Local leaders have pledged to protect their residents and keep families together, but it’s not clear whether the loss of significant funding would change that. Denver got about $175 million in federal funding in 2015, Boulder got more than $8 million, some of that in flood recovery money, and Aurora got $11.5 million.

Trump has focused on the victims of immigrants who are in the country illegally who commit crimes, and his executive order also calls for the creation of a special office within the Department of Homeland Security to advance the interests of victims and their families. He brought the survivors of several murder victims to the Department for the signing of the orders.

“The families they don’t talk about are the families of Americans forever separated from the people they love. As your president, I have no higher duty than to protect the lives of the American people,” he said.

By just about any metric, immigrants, including those here illegally, commit crimes at lower rates than people born in the U.S.

Boulder took the formal step of declaring itself a sanctuary city.

At a protest of immigration policy in front of the state Capitol on Wednesday, Ana Rodriguez from the Colorado People’s Alliance said the community felt under attack.

“We have been singled out as immigrants, but we are committed to protecting each other and holding our elected officials accountable for protecting us too,” she said. “The criminalization of immigrants hurts all of us, hurts relationships with law enforcement and makes us all unsafe.”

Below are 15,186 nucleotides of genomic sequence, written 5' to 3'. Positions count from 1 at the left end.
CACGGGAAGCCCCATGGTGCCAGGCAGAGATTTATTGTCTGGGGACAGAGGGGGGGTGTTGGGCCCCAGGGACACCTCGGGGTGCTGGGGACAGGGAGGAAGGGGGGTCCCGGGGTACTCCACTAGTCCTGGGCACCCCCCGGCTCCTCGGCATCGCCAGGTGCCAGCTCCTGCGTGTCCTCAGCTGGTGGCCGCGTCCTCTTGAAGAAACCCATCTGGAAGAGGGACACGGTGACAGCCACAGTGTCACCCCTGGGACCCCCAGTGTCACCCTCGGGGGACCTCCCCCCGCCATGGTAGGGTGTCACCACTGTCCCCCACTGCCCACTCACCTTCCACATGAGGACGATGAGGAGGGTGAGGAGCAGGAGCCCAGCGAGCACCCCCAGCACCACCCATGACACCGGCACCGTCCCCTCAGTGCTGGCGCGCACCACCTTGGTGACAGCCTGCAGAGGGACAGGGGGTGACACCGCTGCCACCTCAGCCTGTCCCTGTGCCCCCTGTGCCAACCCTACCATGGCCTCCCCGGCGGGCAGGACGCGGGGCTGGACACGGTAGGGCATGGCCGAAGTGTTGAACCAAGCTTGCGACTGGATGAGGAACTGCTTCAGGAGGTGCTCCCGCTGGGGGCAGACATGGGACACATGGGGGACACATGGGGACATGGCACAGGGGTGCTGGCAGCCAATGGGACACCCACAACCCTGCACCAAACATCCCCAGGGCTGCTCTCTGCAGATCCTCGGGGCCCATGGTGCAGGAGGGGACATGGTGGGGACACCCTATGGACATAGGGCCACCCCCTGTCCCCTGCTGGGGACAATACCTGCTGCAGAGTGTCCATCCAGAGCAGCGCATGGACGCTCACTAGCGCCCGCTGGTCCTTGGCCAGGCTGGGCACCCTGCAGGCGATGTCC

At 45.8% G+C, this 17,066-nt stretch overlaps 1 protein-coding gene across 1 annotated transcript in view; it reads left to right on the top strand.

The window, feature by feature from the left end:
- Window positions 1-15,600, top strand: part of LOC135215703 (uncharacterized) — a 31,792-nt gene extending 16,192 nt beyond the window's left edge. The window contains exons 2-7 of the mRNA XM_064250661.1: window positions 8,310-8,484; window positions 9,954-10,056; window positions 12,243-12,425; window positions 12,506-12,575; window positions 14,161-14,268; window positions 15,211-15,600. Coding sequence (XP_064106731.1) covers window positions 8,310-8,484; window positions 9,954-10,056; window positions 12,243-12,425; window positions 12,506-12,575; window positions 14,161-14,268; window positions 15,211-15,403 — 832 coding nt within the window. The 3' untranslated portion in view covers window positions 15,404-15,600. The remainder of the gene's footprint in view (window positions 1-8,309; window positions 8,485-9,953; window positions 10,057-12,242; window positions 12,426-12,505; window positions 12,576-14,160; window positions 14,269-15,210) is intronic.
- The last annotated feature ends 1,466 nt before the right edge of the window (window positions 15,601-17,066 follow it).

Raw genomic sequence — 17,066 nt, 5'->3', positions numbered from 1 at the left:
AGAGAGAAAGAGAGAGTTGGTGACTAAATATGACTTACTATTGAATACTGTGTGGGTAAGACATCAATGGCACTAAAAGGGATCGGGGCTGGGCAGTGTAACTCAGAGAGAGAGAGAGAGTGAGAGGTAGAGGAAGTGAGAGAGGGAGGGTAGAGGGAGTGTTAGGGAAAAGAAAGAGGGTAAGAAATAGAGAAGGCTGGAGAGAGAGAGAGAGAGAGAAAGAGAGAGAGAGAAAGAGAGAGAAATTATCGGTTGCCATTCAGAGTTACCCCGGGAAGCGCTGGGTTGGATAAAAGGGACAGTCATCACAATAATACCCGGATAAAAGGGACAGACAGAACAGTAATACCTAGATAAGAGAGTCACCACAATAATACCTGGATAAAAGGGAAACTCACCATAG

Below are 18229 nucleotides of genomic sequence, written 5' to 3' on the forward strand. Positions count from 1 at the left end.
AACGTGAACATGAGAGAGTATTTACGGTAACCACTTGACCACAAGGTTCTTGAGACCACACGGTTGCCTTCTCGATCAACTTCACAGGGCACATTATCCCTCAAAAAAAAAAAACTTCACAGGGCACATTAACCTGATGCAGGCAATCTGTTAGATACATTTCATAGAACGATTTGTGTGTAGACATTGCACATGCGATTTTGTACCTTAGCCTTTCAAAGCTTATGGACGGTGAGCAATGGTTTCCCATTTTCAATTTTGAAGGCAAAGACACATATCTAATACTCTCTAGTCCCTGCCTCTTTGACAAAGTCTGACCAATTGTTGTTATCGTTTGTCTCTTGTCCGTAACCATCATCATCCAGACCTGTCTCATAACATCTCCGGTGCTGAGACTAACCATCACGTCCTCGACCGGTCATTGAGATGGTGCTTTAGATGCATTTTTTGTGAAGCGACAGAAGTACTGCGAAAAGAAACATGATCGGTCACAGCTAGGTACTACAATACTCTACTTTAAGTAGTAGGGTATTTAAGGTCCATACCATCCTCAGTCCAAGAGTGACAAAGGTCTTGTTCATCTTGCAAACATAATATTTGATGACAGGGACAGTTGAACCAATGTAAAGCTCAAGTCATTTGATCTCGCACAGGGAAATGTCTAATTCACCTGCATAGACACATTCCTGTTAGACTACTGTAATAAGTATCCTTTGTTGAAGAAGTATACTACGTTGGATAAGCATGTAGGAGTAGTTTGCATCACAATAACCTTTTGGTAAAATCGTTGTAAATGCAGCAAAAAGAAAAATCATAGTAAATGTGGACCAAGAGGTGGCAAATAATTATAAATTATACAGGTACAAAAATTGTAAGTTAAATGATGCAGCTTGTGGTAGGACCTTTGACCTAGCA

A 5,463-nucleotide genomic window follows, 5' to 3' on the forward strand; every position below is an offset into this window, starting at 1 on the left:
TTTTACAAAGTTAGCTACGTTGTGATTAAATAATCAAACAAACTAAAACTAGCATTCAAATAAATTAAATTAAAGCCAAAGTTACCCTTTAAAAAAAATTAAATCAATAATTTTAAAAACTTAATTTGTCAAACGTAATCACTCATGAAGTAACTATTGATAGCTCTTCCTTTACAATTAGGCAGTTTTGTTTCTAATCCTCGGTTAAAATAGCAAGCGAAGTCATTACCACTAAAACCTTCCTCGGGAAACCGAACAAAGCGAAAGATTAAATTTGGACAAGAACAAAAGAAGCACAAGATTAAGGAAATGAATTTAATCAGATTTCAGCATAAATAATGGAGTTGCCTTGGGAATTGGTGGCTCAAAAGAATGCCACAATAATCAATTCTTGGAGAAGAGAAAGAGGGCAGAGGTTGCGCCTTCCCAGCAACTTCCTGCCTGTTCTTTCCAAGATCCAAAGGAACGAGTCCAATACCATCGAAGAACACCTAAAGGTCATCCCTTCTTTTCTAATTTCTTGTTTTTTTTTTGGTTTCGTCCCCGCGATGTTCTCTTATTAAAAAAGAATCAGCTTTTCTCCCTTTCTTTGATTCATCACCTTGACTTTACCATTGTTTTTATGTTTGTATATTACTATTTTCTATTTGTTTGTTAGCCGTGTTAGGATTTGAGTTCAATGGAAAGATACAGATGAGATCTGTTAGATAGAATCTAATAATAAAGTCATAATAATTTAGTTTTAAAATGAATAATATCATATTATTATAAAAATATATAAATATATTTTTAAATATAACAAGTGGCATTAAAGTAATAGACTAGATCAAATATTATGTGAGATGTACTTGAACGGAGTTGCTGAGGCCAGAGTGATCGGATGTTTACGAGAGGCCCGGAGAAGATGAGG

“It is ironic and very scary that the current president of the United States is trying to punish communities and law enforcement for upholding the constitution,” said Gabriela Flora, program director for the American Friends Service Committee, which advocates for immigrants.

Trump’s executive order would also:

  • Give the federal government the authority to determine which cities are sanctuary cities based on “statute, policy or practice” that hinders the enforcement of immigration laws;
  • Make public a list of “criminal actions committed by aliens” on a weekly basis;
  • Triple the number of immigration enforcement officers and increase the number of Border Patrol agents to 5,000;
  • Take “immediate” steps to start construction of a wall along the Mexican border;
  • And end the policy of “catch and release,” under which people caught near the border are sent back to Mexico without formal deportation proceedings.

Lasch said the list of cities that don’t honor immigration detainers has grown from a few dozen a few years ago to more than 500 today. The list of cities could just as easily be titled the list of cities that respect the Fourth Amendment, he said.

At the same time, the prospect of losing millions of dollars may intimidate some cities into compliance, Lasch said.

“It’s a chilling prospect for them,” he said.

Chloe Aiello contributed to this story.

Erica Meltzer

Author: Erica Meltzer

Erica Meltzer covers government and politics. She's worked for newspapers in Colorado, Arizona and Illinois and once won a First Amendment Award by showing up in the wrong place at the wrong time. She served in the Peace Corps in Paraguay and can swear fluently in Guarani. She gets emotional about public libraries. Contact Erica Meltzer at 303-502-2802, emeltzer@denverite.com or @meltzere.